The hospital and Bonnie Robertson filed an answer jointly, moving for a dismissal pursuant to G.S. 1A-1, Rule 12(b)(6). Their answer also set up a statute of limitations defense in complete bar to plaintiff’s recovery and further denied all material allegations of negligence as asserted against them.
After the filing of the hospital and Bonnie Robertson’s joint answer, defendant Rosemary Martin moved to amend her answer approximately three months after she filed it. The court granted her motion and her answer was amended to allege, by way of a second defense, the statute of limitations as a bar to plaintiff’s claim. Defendants Annie Penn and Bonnie Robertson moved for summary judgment. Thereafter, defendant Martin similarly made a motion for summary judgment.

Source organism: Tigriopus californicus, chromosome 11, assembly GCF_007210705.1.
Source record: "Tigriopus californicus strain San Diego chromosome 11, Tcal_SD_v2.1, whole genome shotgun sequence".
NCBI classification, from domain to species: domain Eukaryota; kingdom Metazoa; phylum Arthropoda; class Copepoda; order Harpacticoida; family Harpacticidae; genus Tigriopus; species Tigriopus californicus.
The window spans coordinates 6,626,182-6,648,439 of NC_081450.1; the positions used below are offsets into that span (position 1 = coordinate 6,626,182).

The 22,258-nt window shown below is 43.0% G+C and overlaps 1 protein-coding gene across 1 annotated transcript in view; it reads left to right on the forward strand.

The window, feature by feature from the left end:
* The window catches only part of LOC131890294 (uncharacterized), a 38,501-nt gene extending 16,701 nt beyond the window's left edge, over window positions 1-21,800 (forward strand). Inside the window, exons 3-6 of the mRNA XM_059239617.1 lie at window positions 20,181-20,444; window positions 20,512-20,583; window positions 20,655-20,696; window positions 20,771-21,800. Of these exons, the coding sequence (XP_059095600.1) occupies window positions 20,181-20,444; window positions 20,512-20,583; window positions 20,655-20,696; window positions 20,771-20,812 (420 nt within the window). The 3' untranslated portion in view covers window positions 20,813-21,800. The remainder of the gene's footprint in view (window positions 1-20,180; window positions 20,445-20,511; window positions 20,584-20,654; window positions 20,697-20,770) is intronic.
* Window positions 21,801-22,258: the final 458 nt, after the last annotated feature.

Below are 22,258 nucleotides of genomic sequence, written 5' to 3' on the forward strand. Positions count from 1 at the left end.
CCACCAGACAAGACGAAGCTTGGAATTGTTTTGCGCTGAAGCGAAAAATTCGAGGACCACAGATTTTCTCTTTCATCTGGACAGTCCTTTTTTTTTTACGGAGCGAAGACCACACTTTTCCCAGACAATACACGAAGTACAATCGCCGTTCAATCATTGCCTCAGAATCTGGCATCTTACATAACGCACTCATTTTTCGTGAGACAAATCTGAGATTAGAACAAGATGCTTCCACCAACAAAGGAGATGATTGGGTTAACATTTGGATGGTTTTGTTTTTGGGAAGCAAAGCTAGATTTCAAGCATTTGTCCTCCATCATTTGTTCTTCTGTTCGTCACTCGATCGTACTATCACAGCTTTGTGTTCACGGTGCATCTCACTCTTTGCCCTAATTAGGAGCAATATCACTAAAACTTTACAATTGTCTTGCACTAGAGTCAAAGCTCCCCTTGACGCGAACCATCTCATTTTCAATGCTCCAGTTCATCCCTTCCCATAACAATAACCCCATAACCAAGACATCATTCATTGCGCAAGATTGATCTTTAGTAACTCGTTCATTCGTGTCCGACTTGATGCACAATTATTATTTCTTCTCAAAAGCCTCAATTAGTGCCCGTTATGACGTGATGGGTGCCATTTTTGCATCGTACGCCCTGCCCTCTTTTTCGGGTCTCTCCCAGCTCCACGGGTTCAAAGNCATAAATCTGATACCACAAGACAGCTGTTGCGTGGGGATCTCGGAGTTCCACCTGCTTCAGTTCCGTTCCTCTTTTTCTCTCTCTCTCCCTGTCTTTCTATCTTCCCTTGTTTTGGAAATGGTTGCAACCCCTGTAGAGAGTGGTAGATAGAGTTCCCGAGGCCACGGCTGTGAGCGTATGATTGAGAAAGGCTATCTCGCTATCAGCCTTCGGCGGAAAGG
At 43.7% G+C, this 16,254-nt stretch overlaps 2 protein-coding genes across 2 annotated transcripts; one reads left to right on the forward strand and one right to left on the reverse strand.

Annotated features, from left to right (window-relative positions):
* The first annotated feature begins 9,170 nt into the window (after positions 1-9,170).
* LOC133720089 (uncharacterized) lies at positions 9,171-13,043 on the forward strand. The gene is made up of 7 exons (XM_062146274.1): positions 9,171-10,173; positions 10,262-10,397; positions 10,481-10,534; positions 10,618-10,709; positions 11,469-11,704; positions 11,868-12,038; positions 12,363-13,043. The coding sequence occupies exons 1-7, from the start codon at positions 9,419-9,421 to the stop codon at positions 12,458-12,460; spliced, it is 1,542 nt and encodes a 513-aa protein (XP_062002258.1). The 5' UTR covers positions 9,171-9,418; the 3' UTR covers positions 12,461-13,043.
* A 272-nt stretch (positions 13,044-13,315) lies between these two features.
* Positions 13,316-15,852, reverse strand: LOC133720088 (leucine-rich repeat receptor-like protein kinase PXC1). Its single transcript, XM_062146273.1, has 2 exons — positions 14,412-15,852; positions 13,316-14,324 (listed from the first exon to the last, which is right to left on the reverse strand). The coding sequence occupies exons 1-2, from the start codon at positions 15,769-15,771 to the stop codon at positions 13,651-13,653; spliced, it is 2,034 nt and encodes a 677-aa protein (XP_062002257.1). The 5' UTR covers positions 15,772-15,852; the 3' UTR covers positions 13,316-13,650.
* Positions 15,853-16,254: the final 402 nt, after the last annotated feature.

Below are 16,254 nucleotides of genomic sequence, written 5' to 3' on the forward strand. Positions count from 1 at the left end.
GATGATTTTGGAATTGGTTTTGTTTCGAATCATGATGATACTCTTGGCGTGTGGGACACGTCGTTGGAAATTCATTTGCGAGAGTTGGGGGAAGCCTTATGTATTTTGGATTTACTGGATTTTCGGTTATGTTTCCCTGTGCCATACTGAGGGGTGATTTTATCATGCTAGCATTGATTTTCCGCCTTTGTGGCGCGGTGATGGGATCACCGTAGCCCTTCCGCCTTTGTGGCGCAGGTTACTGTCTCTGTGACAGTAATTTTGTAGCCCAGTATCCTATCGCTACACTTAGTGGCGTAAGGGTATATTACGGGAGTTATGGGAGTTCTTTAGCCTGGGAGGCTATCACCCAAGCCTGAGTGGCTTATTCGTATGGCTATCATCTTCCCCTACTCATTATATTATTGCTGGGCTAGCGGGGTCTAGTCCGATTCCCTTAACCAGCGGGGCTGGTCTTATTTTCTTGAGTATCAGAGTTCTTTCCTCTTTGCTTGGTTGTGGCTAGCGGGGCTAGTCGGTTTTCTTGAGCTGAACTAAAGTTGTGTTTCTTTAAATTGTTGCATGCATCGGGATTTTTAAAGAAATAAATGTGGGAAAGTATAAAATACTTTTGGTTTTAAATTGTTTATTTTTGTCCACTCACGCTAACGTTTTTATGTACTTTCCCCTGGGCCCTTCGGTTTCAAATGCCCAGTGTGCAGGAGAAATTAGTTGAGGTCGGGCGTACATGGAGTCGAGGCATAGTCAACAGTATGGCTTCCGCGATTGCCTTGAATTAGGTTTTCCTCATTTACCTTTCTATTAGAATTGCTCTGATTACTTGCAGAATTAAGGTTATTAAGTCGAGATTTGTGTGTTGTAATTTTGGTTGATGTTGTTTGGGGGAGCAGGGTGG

Plaintiff, in opposition to those two motions, filed four affidavits from her physicians stating that they had discussed plaintiff’s diagnosis and proposed methods of treatment with plaintiff’s guardian. Each physician also stated individually that he had never made any suggestion that plaintiff’s health problems had resulted from the wrongful conduct of any persons.
A third physician’s affidavit was submitted. It stated that the affiant was familiar with the standards of practice among medical professionals with training and experience similar to that of Dr. Martin, and that in his opinion, based upon a review of relevant information, there were marked deviations from the applicable standards of practice by each of the defendants. Plaintiff’s guardian filed an affidavit which, inter alia, stated that plaintiff was about two years old when she appeared to have health problems. However, it was not until 1985 that she was informed by one of plaintiff’s doctors that plaintiff’s medical problems were probably present at birth and possibly related to plaintiff’s delivery.